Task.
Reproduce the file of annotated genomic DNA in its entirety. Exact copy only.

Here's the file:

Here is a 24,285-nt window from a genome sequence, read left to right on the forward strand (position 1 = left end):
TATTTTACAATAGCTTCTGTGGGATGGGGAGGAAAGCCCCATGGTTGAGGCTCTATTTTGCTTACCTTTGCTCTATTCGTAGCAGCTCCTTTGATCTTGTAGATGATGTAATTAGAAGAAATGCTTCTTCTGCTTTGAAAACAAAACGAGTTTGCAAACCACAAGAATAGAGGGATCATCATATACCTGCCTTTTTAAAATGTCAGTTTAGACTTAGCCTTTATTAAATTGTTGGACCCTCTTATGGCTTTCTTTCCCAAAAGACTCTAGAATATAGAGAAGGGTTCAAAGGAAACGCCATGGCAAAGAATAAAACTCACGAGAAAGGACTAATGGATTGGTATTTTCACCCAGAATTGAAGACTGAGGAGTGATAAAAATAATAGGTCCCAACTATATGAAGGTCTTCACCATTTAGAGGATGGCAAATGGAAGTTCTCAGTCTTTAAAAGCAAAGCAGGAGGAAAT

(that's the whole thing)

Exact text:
Here is a 24,285-nt window from a genome sequence, read left to right on the forward strand (position 1 = left end):
TATTTTACAATAGCTTCTGTGGGATGGGGAGGAAAGCCCCATGGTTGAGGCTCTATTTTGCTTACCTTTGCTCTATTCGTAGCAGCTCCTTTGATCTTGTAGATGATGTAATTAGAAGAAATGCTTCTTCTGCTTTGAAAACAAAACGAGTTTGCAAACCACAAGAATAGAGGGATCATCATATACCTGCCTTTTTAAAATGTCAGTTTAGACTTAGCCTTTATTAAATTGTTGGACCCTCTTATGGCTTTCTTTCCCAAAAGACTCTAGAATATAGAGAAGGGTTCAAAGGAAACGCCATGGCAAAGAATAAAACTCACGAGAAAGGACTAATGGATTGGTATTTTCACCCAGAATTGAAGACTGAGGAGTGATAAAAATAATAGGTCCCAACTATATGAAGGTCTTCACCATTTAGAGGATGGCAAATGGAAGTTCTCAGTCTTTAAAAGCAAAGCAGGAGGAAAT